European spine journal : official publication of the European Spine Society, the European Spinal Deformity Society, and the European Section of the Cervical Spine Research Society 2018 03 31() doi 10.1007/s00586-018-5570-8
The aim of this study was to analyze rates of perioperative complications and subsequent cervical surgeries in patients treated for cervical degenerative disc disease with anterior cervical discectomy and fusion (ACDF) and those treated with artificial cervical disc arthroplasty (ACDA) for up to 5-year follow-up.
California’s Office of Statewide Health Planning and Development discharge database was analyzed for patients aged 18-65 years undergoing single-level ACDF or ACDA between 2003 and 2010. Medical comorbidities were identified with CMS-Condition Categories. Readmissions for short-term complications of the procedure were identified and rates of subsequent cervical surgeries were calculated at 90-day and 1-, 3-, and 5-year follow-up. Multivariate regression modeling was used to identify associations with complications and subsequent cervical surgeries correcting for patient and provider characteristics.
A total of 52,395 eligible cases were identified: 50,926 ACDF and 1469 ACDA. Readmission was less common in the ACDA group (OR: 0.69, 95% CI: 0.48-1.0, p = 0.048). Subsequent cervical spine surgery was more common in the ACDF group in the immediate perioperative period (within 90 days of surgery) (ACDF 3.35% vs. ACDA 2.04%, OR: 0.63, 95% CI: 0.44-0.92, p = 0.015). At 1-, 3-, and 5-year postoperatively, rates of subsequent cervical surgeries were similar between the two cohorts.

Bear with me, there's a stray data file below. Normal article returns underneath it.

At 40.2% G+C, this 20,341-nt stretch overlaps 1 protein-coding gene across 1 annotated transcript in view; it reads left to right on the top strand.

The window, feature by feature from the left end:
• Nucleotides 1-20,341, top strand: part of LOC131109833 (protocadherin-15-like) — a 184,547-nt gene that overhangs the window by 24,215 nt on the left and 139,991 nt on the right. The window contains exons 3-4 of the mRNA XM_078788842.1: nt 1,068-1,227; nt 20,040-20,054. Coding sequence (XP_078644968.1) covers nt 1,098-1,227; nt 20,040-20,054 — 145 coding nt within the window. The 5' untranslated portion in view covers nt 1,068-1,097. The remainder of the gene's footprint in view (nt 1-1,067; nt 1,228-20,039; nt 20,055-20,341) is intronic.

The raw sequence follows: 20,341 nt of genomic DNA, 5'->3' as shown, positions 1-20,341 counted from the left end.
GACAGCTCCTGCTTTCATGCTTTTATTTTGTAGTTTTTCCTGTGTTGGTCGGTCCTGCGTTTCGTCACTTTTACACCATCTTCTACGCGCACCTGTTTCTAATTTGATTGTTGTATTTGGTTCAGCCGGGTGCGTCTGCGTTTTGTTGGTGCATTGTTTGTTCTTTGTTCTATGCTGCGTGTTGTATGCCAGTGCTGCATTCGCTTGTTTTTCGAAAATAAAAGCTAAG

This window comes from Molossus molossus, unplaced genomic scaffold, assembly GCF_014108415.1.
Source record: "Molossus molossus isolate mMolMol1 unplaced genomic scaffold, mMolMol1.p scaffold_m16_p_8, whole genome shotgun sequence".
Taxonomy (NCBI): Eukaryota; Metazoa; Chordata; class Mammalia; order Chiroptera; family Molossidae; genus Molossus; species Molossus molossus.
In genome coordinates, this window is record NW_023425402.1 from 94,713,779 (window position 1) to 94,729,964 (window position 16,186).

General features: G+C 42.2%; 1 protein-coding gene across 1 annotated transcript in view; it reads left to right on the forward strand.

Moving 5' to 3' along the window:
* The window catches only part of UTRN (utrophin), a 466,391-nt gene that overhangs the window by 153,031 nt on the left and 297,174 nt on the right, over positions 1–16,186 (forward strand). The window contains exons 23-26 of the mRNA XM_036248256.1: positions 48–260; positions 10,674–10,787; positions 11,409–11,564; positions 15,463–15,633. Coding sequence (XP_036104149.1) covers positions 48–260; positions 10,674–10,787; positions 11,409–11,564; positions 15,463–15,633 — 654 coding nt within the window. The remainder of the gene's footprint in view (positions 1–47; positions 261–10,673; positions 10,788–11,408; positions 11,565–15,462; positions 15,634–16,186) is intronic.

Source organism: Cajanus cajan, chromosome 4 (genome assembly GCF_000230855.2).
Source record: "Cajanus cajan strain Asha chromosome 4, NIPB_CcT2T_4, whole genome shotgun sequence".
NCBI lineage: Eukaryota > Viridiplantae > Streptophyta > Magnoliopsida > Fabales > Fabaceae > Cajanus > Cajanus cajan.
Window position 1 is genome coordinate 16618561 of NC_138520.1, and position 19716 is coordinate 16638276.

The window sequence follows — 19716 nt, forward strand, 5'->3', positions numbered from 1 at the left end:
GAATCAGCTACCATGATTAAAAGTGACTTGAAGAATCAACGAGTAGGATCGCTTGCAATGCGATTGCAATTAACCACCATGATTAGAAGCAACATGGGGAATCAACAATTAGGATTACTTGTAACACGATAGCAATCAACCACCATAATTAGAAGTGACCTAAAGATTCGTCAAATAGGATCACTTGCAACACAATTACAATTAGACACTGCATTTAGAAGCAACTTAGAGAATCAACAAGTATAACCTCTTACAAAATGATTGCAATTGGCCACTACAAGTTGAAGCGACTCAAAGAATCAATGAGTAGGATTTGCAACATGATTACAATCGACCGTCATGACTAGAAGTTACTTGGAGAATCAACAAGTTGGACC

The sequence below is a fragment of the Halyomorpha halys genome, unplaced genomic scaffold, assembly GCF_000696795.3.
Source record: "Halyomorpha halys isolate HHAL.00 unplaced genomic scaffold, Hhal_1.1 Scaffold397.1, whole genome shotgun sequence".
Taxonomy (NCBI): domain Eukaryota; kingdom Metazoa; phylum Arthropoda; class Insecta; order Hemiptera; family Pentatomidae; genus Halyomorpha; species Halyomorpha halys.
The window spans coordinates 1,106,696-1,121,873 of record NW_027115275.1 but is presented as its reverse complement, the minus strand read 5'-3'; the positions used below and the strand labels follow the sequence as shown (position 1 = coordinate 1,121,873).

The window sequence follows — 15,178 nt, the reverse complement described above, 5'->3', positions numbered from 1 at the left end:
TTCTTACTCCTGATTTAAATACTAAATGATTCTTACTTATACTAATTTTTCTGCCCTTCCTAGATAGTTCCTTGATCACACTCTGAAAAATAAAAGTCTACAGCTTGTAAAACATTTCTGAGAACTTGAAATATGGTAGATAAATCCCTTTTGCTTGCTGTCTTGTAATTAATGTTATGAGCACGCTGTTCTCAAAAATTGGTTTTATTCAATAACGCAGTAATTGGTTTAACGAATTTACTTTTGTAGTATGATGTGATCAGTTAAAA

We found no protective benefit for ACDA versus ACDF for single-level disease at up to 5-year follow-up in the largest cohort of patients examined to date. Early complications were rare in both cohorts stressing the value of large cohort studies to study risk factors for rare events. These slides can be retrieved under Electronic Supplementary Material.